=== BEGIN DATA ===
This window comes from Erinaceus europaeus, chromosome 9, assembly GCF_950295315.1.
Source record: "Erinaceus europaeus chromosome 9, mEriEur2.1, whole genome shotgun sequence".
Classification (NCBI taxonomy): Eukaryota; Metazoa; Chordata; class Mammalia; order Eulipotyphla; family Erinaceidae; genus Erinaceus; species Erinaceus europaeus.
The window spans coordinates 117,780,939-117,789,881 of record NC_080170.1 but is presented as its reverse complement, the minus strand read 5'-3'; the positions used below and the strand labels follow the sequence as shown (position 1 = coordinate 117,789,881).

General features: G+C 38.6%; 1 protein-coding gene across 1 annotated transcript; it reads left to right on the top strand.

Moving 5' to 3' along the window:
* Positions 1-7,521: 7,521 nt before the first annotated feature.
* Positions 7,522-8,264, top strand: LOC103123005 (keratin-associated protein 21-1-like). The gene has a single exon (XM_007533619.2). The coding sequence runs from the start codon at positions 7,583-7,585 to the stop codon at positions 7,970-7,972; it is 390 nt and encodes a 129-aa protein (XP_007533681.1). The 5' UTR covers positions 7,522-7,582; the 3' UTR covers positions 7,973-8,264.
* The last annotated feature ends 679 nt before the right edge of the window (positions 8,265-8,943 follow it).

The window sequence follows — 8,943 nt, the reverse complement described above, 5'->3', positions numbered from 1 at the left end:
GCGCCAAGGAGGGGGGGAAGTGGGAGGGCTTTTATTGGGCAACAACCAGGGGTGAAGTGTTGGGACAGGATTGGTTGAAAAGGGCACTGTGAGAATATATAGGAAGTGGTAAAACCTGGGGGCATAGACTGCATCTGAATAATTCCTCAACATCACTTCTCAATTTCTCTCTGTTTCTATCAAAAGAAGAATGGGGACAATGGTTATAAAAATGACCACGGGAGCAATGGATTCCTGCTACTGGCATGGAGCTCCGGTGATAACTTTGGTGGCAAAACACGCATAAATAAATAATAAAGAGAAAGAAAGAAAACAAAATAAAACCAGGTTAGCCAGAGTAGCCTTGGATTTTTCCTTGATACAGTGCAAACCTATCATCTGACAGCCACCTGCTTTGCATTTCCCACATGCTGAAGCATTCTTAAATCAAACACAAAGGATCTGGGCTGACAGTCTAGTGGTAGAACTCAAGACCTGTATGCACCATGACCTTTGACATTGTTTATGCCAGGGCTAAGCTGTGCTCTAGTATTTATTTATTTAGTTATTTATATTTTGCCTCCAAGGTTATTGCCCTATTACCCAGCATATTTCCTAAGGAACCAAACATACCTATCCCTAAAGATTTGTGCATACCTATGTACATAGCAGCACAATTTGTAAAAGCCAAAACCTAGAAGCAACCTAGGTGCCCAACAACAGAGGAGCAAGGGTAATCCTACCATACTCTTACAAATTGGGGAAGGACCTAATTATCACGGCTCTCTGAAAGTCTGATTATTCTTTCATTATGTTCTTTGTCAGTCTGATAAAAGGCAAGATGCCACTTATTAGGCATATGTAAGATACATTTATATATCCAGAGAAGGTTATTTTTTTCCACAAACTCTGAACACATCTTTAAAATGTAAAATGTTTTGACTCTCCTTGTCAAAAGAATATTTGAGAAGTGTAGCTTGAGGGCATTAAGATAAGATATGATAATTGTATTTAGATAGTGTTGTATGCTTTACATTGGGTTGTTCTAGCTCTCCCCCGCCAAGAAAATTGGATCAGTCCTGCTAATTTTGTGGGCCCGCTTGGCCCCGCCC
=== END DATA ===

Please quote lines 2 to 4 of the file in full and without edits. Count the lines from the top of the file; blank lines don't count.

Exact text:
Source record: "Erinaceus europaeus chromosome 9, mEriEur2.1, whole genome shotgun sequence".
Classification (NCBI taxonomy): Eukaryota; Metazoa; Chordata; class Mammalia; order Eulipotyphla; family Erinaceidae; genus Erinaceus; species Erinaceus europaeus.
The window spans coordinates 117,780,939-117,789,881 of record NC_080170.1 but is presented as its reverse complement, the minus strand read 5'-3'; the positions used below and the strand labels follow the sequence as shown (position 1 = coordinate 117,789,881).